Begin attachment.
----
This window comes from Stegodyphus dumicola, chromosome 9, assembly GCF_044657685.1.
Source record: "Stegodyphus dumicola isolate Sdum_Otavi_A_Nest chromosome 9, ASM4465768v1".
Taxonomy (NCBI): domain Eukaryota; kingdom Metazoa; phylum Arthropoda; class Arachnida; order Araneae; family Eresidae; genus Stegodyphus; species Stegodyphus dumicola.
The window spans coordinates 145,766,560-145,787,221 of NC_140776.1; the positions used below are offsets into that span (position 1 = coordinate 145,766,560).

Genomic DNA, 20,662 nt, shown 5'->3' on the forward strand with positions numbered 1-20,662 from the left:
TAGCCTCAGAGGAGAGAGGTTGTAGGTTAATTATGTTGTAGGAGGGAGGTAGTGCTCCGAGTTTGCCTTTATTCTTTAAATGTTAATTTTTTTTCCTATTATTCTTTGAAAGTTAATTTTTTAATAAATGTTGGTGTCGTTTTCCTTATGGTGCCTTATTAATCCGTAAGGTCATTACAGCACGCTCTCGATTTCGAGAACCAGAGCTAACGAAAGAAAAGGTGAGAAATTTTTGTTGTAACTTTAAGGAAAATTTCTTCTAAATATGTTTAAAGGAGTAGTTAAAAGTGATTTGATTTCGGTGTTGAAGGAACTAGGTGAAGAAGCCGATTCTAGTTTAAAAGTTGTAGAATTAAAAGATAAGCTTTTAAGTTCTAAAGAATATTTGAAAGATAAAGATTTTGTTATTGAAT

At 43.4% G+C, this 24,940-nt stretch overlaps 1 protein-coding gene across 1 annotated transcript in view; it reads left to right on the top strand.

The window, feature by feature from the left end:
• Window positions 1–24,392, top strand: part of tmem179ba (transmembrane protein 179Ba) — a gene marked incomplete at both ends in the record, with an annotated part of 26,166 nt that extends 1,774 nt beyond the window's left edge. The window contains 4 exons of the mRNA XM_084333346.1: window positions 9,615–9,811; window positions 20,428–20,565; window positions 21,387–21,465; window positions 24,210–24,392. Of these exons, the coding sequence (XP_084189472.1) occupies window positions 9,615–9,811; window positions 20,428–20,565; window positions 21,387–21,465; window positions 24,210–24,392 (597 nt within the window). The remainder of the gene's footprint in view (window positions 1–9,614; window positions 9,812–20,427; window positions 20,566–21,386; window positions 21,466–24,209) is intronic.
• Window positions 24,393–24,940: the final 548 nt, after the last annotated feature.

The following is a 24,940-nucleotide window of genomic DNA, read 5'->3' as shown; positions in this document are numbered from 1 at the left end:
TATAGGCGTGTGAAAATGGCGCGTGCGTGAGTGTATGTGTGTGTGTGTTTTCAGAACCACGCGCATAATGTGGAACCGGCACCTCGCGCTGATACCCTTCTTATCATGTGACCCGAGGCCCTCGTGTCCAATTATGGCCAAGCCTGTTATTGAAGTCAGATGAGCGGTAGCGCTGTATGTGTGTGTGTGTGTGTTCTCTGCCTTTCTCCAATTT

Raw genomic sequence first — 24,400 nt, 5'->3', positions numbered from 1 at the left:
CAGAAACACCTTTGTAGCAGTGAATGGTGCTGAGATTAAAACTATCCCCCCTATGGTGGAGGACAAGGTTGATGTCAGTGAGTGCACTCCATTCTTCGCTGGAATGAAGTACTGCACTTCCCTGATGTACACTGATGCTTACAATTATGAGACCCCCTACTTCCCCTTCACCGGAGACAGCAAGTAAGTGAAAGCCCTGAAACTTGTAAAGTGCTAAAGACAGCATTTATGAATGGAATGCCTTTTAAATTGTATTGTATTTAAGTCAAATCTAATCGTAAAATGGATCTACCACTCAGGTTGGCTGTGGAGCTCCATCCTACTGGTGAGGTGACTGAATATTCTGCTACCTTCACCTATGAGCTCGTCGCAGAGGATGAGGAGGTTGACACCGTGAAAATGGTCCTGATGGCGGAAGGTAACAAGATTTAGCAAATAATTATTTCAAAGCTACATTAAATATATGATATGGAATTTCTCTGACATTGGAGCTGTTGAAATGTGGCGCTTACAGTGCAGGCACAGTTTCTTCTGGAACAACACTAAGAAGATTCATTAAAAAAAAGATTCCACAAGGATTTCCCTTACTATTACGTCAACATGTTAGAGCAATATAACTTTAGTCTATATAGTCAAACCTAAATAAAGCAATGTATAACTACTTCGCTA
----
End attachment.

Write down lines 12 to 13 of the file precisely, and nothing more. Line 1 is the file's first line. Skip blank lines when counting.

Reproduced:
TATAGGCGTGTGAAAATGGCGCGTGCGTGAGTGTATGTGTGTGTGTGTTTTCAGAACCACGCGCATAATGTGGAACCGGCACCTCGCGCTGATACCCTTCTTATCATGTGACCCGAGGCCCTCGTGTCCAATTATGGCCAAGCCTGTTATTGAAGTCAGATGAGCGGTAGCGCTGTATGTGTGTGTGTGTGTGTTCTCTGCCTTTCTCCAATTT

Raw genomic sequence first — 24,400 nt, 5'->3', positions numbered from 1 at the left: